When L.A. electro-pop band Hey Violet was operating under the name Cherri Bomb, an altogether more rock ’n’ roll-sounding incarnation, the members of the group were 11 years old. So while their classmates were fawning over celebrities on Instagram, the original four girls were on tour with the Smashing Pumpkins, the Foo Fighters, and Bush.
“We’ve always been around people who have believed in us,” Hey Violet singer Rena Lovelis, who had been the bassist for Cherri Bomb, says. “It was all incredible. To have that level of success was kind of surreal because we were so young, and it didn’t quite hit us how big the bands we were opening for actually were. Now, thinking back, we’re like, ‘Holy shit.’ We never took it for granted, but I just don’t think we saw the scope of things.”
And how could they? They were pre-teens, simultaneously building music careers while making sure they turned in their algebra homework on time. And it’s not like the Smashing Pumpkins, Bush, and the Foo Fighters are current bands. Those acts were big more than a decade before any of the girls were even born. Then everything changed in 2013 when singer Julia Pierce left the band, citing “creative differences” as the reason.
“There was a time where we thought Cherri Bomb was going to last forever, but no, things grow, things change, things evolve,” Lovelis says, displaying startling pragmatism for someone who is only 18 years old. “So if something does die or move on, there’s a whole other door waiting to be opened.”
With Pierce out, the remaining three scrambled to rebuild the band, eventually hiring male lead guitarist Casey Moreta and renaming themselves Hey Violet. In 2016, another dude, Iain Shipp, came in on bass, allowing Lovelis to put down the instrument and focus on singing instead.
With an electro-tinged sound that drops the heaviness of hard rock in favor of the levity and outright catchiness of pop, Hey Violet is a very different beast compared to Cherri Bomb, even though it has two-thirds of the same people. While Lovelis feels that the new project had a bit of a head start, the journey to find their new sound wasn’t easy.
“It was this whole open-ended thing where we knew we wanted to do pop music but what we knew was guitars, real drums,” Lovelis says. “We didn’t really know about pads, synths, and everything. We definitely had a mid-band crisis, where we didn’t really know what we were doing, and I went into really crazy theatrics live, dancing in ballet shows. It was crazy. But it was fun, and you have to go through it in those transition phases.”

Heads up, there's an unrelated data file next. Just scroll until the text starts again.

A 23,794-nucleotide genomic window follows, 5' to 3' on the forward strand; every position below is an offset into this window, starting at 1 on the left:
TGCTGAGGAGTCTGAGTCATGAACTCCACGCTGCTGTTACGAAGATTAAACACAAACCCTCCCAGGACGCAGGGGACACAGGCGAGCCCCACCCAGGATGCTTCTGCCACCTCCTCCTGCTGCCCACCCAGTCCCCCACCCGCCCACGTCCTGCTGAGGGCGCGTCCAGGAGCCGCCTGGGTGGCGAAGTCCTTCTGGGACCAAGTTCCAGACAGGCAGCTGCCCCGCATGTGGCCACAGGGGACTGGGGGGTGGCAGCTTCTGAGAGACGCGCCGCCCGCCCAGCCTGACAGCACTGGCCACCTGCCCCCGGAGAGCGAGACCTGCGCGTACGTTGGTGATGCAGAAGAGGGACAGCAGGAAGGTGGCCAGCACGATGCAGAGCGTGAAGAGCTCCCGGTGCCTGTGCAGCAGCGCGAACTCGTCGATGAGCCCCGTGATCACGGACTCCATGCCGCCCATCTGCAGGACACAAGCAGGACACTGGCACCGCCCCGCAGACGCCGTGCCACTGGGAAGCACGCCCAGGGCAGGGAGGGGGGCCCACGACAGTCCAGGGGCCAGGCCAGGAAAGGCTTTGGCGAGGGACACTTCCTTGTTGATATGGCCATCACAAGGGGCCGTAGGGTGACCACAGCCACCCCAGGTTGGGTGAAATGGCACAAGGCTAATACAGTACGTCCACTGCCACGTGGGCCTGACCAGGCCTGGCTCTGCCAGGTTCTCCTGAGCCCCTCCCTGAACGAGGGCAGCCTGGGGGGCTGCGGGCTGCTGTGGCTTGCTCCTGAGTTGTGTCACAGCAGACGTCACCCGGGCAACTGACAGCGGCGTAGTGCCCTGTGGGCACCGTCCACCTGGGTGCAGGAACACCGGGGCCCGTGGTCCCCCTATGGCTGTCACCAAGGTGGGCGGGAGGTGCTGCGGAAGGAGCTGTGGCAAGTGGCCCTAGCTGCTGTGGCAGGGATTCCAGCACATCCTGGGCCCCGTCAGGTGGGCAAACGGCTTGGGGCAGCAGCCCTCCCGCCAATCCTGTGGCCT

And transition, they have. Instead of going to school like regular kids, the girls, who are now all in their late teens, attended online classes from the comfort of their tour bus, before taking (and passing) the required tests to graduate. They’ve had to face the fact that, as minors in Cherri Bomb, they once shared a tour bus with LostProphets, the Welsh band fronted by now-incarcerated child molester and all-around monster Ian Watkins. Thank-fucking-God that episode passed without any sickening occurrences, but it’s certainly enough to make you think.
Fortunately, Hey Violet marks a new chapter in their musical careers, one where they’ll be more cognizant of what’s going on and less prone to implicitly trusting adults and going with the flow. Lovelis has also had to go through a lot herself, especially during her transition from bassist to lead singer.
“It was really weird and a little bit nerve-wracking at first,” Lovelis says. “Think about it like this: You’re on stage. You have the bass on. Where are you gonna rest your hands if you just need to sing? On the bass. Then the bass gets taken away and you’re like, ‘Oh, crap. What do I even do with these?’ On the other hand, there was a whole new plethora of things that I could do. I could move around more. I could clap, I could dance, I could do whatever — I wasn’t stuck. Now, I would take just being a lead singer over playing bass and singing any day.”
Hey Violet put out its second EP Brand New Moves, in August of last year, featuring the single of the same name, and the pulsing, EDM-influenced contemporary pop of “Guys My Age.” Due to the sonic differences, Hey Violet, which recently went on tour with 5 Seconds of Summer, doesn’t play any Cherri Bomb songs live.
“It’s time to have our own music and put out the music that we love rather than covering ourselves,” Lovelis says.
Still, that hasn’t stopped former Cherri Bomb fans from embracing the new act.
“A lot of the fans are new, but there are still quite a few that have been with us since day one,” Lovelis says.
Hey Violet plays with Jessarae at 8 p.m., Tuesday, March 7, at The Chapel. More info here.